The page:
As an Asian-American and former high school basketball player, I am saddened that racism directed toward Asian-Americans in the sports arena persists. I am glad you were able to highlight, through Jeremy Lin, how people don't often fit into the stereotypical packages in which others place them. I hope Lin continues to be underestimated all the way to the NBA.
This is an article from the Feb. 22, 2010 issue
Michael Pai, Lake Oswego, Ore.
In this era of one and done, it was refreshing to read about a true student-athlete (Harvard School of Basketball, Feb. 1). Jeremy Lin is a worthy role model, and he can play the game too.
Don Harrison, Fairfield, Conn.
As a former Cameron Crazy, I get that college basketball's sixth man is supposed to make life hard for visiting opponents. But taunting a player's ethnicity needs to be off-limits, especially considering the disproportionate number of Asian-Americans on college campuses compared with their general invisibility in college sports.
Jonathan Tran, Waco, Texas
Yes, Tim Duncan's consistent and stoic greatness is overlooked (SCORECARD, Feb. 1), but because his physical advantage is based on his lengthy wingspan and not his leaping ability, Father Time will have less of an effect on his game as he ages. The reports of the Spurs' championship window closing anytime soon have been greatly exaggerated.
Dennis Brian Caulfield
New York City
If Duncan is one of the 10 best NBA players of all time, then whom would writer Joe Posnanski take off this list: Abdul-Jabbar, Baylor, Bird, Chamberlain, Erving, Jordan, Magic, Robertson, Russell or West? Maybe there should be 11 players in the top 10.
Carl McCullough, Trinity, Fla.
Thanks for putting Drew Brees on your cover (Big Easy Does It, Feb. 1). New Orleans voodoo can certainly neutralize any jinx.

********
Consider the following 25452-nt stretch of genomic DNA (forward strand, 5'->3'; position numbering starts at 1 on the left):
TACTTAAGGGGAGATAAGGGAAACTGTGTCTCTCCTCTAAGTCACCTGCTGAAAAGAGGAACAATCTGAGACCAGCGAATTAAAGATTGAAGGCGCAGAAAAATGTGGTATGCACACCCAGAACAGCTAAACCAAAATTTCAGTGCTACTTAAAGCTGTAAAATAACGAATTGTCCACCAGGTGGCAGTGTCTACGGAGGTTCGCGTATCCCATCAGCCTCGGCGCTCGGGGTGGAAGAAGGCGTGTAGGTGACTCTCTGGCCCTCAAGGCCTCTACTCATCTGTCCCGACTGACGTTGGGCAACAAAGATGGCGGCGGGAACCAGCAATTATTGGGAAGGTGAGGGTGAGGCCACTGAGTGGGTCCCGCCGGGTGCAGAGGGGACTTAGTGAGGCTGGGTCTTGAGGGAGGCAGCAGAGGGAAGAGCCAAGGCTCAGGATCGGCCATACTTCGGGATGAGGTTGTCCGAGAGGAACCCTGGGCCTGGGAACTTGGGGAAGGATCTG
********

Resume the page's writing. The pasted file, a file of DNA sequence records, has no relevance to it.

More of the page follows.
As a Pirates fan who has endured 17 consecutive summers of discontent, I was pleasantly surprised to see your feature on pitcher Ross Ohlendorf (A Breed Apart, Feb. 1). Thanks for reminding your readers that there still is a sports team in Pittsburgh between the end of the Penguins' playoff run and the beginning of the Steelers' training camp.
Butch Maier, Akron
Help for Hearts
I would like to commend SPORTS ILLUSTRATED and writer David Epstein (SCORECARD, Feb. 1) for the excellent and informative article on athletes with heart conditions who continue to participate in sports after receiving an implantable cardioverter defibrillator (ICD). However, as the principal investigator of the ICD Sports Registry, I wish to clarify the goals of the registry, which may have been distorted by a partial quotation that was highlighted in the presentation of the article.
The research study's goal is to identify athletes with ICDs who have made the decision to participate in sports, and follow them prospectively for two to four years to determine the safety of sports activity for such athletes. As a research study whose function is the collection of data, the ICD Sports Registry (icdsports.org) does not issue recommendations.
Rachel Lampert, M.D.
New Haven, Conn.
Thank you for the inspirational piece on the Lamoureux family (House of Hockey, Feb. 1). After reading Gary Smith's story, I'm paying attention to hockey scores at all levels of play, hoping to catch the name Lamoureux. With kids like this representing the U.S., who wouldn't be proud?
Nathan Woods, Amarillo, Texas
Regarding the dominance of the Connecticut women's basketball program (POINT AFTER, Feb. 1), all NCAA teams have the opportunity to recruit the players who wind up at UConn. The Huskies signed only one high school All-America last year. Where did all the others go? At UConn egos are checked at the door. Coach Geno Auriemma expects the best out of his players, and he gets it.
Paul DiPietro, Wolcott, Conn.
A letter about Gilbert Arenas (POINT AFTER, Jan. 18) in the Feb. 8 issue was submitted under the wrong name. The actual writer was Brad Kearns of Auburn, Calif.
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